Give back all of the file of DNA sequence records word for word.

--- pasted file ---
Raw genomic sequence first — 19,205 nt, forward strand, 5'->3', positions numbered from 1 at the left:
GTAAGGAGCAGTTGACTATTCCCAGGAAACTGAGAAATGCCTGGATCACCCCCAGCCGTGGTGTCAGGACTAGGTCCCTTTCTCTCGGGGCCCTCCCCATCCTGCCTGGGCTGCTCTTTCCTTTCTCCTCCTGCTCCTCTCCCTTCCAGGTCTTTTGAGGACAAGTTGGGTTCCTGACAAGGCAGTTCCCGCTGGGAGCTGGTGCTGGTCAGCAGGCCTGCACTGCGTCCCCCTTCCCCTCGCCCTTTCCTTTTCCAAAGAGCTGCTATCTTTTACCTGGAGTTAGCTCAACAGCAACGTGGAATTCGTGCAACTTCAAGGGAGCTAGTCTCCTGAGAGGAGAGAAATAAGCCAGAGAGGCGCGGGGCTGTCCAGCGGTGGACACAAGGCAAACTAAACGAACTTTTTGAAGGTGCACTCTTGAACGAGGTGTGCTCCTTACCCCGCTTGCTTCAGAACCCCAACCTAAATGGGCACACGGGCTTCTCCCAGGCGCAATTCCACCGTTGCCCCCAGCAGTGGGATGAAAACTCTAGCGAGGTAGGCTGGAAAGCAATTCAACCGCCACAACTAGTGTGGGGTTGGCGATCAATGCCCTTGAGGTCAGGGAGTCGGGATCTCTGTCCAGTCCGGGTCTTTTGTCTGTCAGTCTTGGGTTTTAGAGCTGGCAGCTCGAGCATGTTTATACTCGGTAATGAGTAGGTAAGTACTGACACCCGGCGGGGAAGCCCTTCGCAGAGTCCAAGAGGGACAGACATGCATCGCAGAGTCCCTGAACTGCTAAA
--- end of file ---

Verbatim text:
Raw genomic sequence first — 19,205 nt, forward strand, 5'->3', positions numbered from 1 at the left:
GTAAGGAGCAGTTGACTATTCCCAGGAAACTGAGAAATGCCTGGATCACCCCCAGCCGTGGTGTCAGGACTAGGTCCCTTTCTCTCGGGGCCCTCCCCATCCTGCCTGGGCTGCTCTTTCCTTTCTCCTCCTGCTCCTCTCCCTTCCAGGTCTTTTGAGGACAAGTTGGGTTCCTGACAAGGCAGTTCCCGCTGGGAGCTGGTGCTGGTCAGCAGGCCTGCACTGCGTCCCCCTTCCCCTCGCCCTTTCCTTTTCCAAAGAGCTGCTATCTTTTACCTGGAGTTAGCTCAACAGCAACGTGGAATTCGTGCAACTTCAAGGGAGCTAGTCTCCTGAGAGGAGAGAAATAAGCCAGAGAGGCGCGGGGCTGTCCAGCGGTGGACACAAGGCAAACTAAACGAACTTTTTGAAGGTGCACTCTTGAACGAGGTGTGCTCCTTACCCCGCTTGCTTCAGAACCCCAACCTAAATGGGCACACGGGCTTCTCCCAGGCGCAATTCCACCGTTGCCCCCAGCAGTGGGATGAAAACTCTAGCGAGGTAGGCTGGAAAGCAATTCAACCGCCACAACTAGTGTGGGGTTGGCGATCAATGCCCTTGAGGTCAGGGAGTCGGGATCTCTGTCCAGTCCGGGTCTTTTGTCTGTCAGTCTTGGGTTTTAGAGCTGGCAGCTCGAGCATGTTTATACTCGGTAATGAGTAGGTAAGTACTGACACCCGGCGGGGAAGCCCTTCGCAGAGTCCAAGAGGGACAGACATGCATCGCAGAGTCCCTGAACTGCTAAA